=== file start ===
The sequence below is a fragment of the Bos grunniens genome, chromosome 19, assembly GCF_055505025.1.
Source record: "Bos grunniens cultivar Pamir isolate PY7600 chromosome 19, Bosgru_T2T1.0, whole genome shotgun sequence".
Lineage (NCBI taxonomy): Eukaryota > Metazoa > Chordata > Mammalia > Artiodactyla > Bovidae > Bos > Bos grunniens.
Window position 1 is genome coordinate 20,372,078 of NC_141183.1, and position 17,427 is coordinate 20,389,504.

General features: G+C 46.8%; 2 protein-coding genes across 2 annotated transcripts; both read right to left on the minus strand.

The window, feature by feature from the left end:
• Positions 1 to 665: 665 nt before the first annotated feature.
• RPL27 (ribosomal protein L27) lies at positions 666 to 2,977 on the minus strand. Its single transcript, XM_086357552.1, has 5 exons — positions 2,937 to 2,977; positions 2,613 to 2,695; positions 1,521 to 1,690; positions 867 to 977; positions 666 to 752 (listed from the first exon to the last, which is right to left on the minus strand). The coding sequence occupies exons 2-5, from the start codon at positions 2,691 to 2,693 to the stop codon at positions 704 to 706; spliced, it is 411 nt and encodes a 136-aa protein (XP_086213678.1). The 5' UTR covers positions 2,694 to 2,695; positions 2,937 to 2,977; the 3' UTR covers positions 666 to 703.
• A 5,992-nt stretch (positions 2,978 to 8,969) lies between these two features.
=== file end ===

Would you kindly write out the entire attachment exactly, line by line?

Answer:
The sequence below is a fragment of the Bos grunniens genome, chromosome 19, assembly GCF_055505025.1.
Source record: "Bos grunniens cultivar Pamir isolate PY7600 chromosome 19, Bosgru_T2T1.0, whole genome shotgun sequence".
Lineage (NCBI taxonomy): Eukaryota > Metazoa > Chordata > Mammalia > Artiodactyla > Bovidae > Bos > Bos grunniens.
Window position 1 is genome coordinate 20,372,078 of NC_141183.1, and position 17,427 is coordinate 20,389,504.

General features: G+C 46.8%; 2 protein-coding genes across 2 annotated transcripts; both read right to left on the minus strand.

The window, feature by feature from the left end:
• Positions 1 to 665: 665 nt before the first annotated feature.
• RPL27 (ribosomal protein L27) lies at positions 666 to 2,977 on the minus strand. Its single transcript, XM_086357552.1, has 5 exons — positions 2,937 to 2,977; positions 2,613 to 2,695; positions 1,521 to 1,690; positions 867 to 977; positions 666 to 752 (listed from the first exon to the last, which is right to left on the minus strand). The coding sequence occupies exons 2-5, from the start codon at positions 2,691 to 2,693 to the stop codon at positions 704 to 706; spliced, it is 411 nt and encodes a 136-aa protein (XP_086213678.1). The 5' UTR covers positions 2,694 to 2,695; positions 2,937 to 2,977; the 3' UTR covers positions 666 to 703.
• A 5,992-nt stretch (positions 2,978 to 8,969) lies between these two features.